The Supreme Court can’t determine who passed the opinion on abortion

The Supreme Court on Thursday said it had failed to solve the mystery of who leaked its draft opinion last May in the pending abortion case that overturned Roe vs. Waten.

The leak of the high-profile decision was one of the biggest breaches in court history.

In a statement, the court said Gail Curley, its marshal, interviewed 97 people who worked at the court who had access to draft opinions, and then re-interviewed several of them. But she couldn’t determine who copied the draft report and passed it on to Politico.

“The Marshal’s team conducted additional forensic analysis and conducted several follow-up interviews with specific employees. But to date, the team has not been able to identify anyone responsible through overwhelming evidence,” the court said.

The leaked draft confirmed what many had suspected at the time. Five conservatives, led by Judge Samuel A. Alito Jr., had agreed to repeal abortion rights introduced in 1973 and allow states to ban some or all of these procedures.

The day after the unprecedented leak, Chief Justice John G. Roberts Jr. confirmed the draft opinion was authentic and said the breach will not affect the handling of the decision.

In late June, the court issued the 5-4 decision in the Mississippi abortion case, and its opinion closely matched the draft.

Judges said they were shocked and surprised by the leak, and they remain angry at what they called an “extraordinary breach of trust” and a “grave attack on the court process” in Thursday’s statement.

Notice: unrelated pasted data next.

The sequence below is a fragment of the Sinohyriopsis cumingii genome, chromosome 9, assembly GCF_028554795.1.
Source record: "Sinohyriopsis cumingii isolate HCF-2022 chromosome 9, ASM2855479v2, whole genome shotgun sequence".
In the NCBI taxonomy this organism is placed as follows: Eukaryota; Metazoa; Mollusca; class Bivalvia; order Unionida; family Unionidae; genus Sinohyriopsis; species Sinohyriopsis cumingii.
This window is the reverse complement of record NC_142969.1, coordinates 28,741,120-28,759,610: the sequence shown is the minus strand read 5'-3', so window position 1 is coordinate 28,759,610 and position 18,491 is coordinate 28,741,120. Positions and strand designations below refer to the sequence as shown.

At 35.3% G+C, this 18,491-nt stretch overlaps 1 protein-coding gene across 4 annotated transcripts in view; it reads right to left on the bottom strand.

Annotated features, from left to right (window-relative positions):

Although judges often bicker when hearing cases in court, they insist on strict confidentiality when drafting and revising opinions.

Legal trainees are hired for one year and must undertake to maintain the confidentiality of these internal debates.

The Marshal’s report indicated that she might suspect that one or more people were involved in the leak, but evidence was lacking to prove this. She also said the pandemic may have played a role because staff were working from home.

“When a court clerk disclosed the draft opinion, that person has brazenly violated a system fundamentally built on trust with limited safeguards to regulate and limit access to very sensitive information,” she wrote. “The pandemic and resulting expansion of work-from-home opportunities, as well as gaps in the court’s security policies, created an environment where it was too easy to leak sensitive information from the court’s building and IT networks remove, which increased the risk of both intentional and accidental disclosure of sensitive court information.”

Michael Chertoff, the former Secretary of Homeland Security, said he was asked to independently evaluate the court’s internal investigation, and he called it a “thorough investigation.”

The court said it had not closed the investigation. ‘The Marshal reports that ‘[i]Investigators are still reviewing and processing some electronic data that has been collected and some other inquiries are pending. If additional investigations result in new evidence or clues, the investigators will investigate them.”

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